And its true: in this book, you have the singsong, surrealism in Lovelace’s “Coffee Pot Tree,” to the simple, sparse realism of Mary Miller’s “Misled.” People often ask what my favorite kind of flash fiction is, and I never really know what to say. Last time someone asked, I told them if you don’t know what you’re reading flash fiction or prose poetry, you’re probably reading good flash fiction. But that’s not necessarily true either. I would never consider Miller’s work “prose poetry,” but her work remains some of my favorite of the form. I don’t know what constitutes “good” flash fiction. What constitutes a good novel? What constitutes a good poem?

I’ve come across a lot of people the past couple years who seem to think flash fiction needs a definition, something by which to judge it against not only other flash fiction, but by other genres. This whole concept baffles me. But usually, these people don’t really even seem to know they’re calling for this definition. To me, it exists as subtext beneath other conversations regarding how much “bad” flash fiction is out there, how people are growing tired of the “fad” of flash fiction.

Yes. Both of these things are true. There is a lot of bad flash out there. There’s a lot of bad poetry, too. A lot of bad novels. These people indict the entire form based on its demerits, but yet refuse to see its enormous possibility. No one challenges the novel anymore, nor do they attempt to box it into some tidy definition. Despite their enormous differences, Blake Butler’s There Is No Year is considered just as much a novel as Jane Austen’s Pride & Prejudice; there is no great debate regarding the form.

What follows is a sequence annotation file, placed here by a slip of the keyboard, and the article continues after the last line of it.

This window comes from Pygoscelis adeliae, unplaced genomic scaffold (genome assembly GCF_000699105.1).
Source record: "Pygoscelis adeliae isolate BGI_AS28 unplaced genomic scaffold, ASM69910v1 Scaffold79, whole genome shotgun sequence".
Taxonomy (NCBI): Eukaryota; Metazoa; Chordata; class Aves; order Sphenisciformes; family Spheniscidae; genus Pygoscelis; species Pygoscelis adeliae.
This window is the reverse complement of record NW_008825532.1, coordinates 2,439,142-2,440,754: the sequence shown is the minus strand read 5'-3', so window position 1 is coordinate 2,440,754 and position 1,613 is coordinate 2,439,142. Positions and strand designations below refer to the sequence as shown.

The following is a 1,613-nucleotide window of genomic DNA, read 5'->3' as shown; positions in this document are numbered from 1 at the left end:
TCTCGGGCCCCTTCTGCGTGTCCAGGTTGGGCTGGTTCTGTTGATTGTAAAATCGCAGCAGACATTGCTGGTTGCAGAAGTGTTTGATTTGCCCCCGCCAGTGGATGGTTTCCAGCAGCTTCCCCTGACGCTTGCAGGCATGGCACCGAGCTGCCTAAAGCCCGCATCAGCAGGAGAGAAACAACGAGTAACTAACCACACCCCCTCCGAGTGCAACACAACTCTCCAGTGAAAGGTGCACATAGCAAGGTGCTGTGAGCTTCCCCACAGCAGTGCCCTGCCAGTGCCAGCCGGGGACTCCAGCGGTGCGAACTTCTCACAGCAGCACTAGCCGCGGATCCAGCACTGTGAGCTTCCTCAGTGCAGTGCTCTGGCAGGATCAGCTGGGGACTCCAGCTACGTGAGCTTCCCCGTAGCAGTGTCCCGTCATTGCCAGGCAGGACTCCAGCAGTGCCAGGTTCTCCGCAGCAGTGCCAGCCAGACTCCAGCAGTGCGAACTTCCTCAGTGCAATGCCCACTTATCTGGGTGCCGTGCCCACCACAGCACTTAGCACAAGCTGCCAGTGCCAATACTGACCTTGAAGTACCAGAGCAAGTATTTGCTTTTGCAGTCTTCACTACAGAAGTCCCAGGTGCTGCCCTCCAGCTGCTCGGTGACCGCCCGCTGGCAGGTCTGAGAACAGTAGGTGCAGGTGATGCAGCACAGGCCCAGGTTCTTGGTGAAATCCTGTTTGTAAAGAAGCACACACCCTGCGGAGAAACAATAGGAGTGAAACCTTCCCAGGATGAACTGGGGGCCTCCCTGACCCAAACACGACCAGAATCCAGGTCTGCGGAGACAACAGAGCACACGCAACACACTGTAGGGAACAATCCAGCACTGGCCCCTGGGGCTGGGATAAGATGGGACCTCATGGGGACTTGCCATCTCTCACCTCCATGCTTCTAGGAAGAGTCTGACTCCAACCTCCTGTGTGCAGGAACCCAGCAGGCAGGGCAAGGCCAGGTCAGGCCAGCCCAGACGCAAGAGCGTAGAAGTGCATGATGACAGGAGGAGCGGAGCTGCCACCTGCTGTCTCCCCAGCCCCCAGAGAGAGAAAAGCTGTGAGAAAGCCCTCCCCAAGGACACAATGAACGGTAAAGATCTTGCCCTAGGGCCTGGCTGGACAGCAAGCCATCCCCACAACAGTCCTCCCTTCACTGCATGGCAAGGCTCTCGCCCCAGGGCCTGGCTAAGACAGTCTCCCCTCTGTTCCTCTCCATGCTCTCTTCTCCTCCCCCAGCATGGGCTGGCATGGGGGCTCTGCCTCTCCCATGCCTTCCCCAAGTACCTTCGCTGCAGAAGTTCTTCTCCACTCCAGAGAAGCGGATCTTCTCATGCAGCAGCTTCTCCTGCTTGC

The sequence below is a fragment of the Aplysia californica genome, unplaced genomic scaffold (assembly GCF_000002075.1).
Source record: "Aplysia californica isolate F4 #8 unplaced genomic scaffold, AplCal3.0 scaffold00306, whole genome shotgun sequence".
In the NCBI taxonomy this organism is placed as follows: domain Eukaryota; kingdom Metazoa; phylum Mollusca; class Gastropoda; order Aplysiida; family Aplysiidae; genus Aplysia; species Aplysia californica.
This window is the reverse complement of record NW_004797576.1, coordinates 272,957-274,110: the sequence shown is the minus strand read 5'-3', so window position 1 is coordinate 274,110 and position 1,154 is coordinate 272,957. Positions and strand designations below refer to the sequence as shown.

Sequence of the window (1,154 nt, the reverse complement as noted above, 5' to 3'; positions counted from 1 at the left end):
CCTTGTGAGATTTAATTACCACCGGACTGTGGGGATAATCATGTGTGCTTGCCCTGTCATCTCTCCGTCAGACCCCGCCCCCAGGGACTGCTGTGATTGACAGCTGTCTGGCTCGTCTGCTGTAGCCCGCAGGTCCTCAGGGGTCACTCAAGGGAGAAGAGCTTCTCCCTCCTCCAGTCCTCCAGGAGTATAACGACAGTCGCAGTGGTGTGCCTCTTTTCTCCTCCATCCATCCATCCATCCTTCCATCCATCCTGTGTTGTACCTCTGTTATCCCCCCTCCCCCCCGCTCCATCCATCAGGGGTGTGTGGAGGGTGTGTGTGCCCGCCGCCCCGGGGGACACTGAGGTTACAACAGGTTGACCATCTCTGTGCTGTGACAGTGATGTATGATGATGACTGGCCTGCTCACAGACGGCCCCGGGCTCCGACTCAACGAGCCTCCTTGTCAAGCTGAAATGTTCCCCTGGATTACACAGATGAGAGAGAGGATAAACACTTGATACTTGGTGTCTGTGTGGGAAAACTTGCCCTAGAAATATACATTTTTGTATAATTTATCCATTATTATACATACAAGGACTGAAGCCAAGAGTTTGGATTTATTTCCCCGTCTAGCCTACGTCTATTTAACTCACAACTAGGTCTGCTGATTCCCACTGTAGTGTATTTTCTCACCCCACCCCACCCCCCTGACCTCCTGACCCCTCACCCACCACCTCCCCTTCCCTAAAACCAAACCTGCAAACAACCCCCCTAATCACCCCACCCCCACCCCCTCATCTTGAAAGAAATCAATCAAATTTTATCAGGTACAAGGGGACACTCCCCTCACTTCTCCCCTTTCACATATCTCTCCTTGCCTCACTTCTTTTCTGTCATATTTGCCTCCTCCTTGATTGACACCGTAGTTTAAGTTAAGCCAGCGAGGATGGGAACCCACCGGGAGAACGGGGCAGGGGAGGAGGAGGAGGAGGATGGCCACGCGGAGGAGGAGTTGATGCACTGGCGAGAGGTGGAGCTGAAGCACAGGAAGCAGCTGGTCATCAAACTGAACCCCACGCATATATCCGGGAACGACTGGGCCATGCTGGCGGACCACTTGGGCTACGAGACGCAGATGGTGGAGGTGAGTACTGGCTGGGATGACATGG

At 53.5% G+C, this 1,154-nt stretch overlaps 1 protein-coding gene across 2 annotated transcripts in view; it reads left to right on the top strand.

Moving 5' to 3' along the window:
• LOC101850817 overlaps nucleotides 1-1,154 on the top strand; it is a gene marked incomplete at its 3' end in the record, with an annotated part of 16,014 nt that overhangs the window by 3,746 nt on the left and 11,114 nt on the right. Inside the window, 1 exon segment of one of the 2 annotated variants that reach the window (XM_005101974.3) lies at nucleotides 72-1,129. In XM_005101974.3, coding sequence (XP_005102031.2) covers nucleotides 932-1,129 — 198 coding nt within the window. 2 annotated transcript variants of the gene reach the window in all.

People seem uncomfortable by flash because it exists to them as something new, but of course, it’s nothing new. Sean Lovelace at times quips about the late Jesus Christ being one of the forerunners of the flash fiction form, citing his parables. Hemingway played with flash. Widely regarded as a prose poet, I’ve heard debate about Russell Edson’s role as a flash fictioneer.

Which is perhaps another reason why there is debate, this underlying uncomfort. The need for clear lines, clear labels. The question hangs loose: why is Edson considered a prose poet and not a surrealist flash fiction writer? With such a wide definition, what’s to stop a novelist who writes with a particularly poetic flair from writing a “novel-length narrative prose poem?” Why is this poetic piece that doesn’t necessarily have a clear narrative arc considered flash fiction? The form hovers on this strange plane that seems to upset prior systems in a way that makes people want to put it in a box.

Of course, to put it into a box, like all forms of art or writing, is to kill the form altogether. Where would the novel be if public outcry declared Ulysses something else? Where would poetry be if the world called bullshit on vers libre?

I guess I’m out of thoughts. I mean, I have more thoughts on the subject, but they don’t fit neatly into this ranting.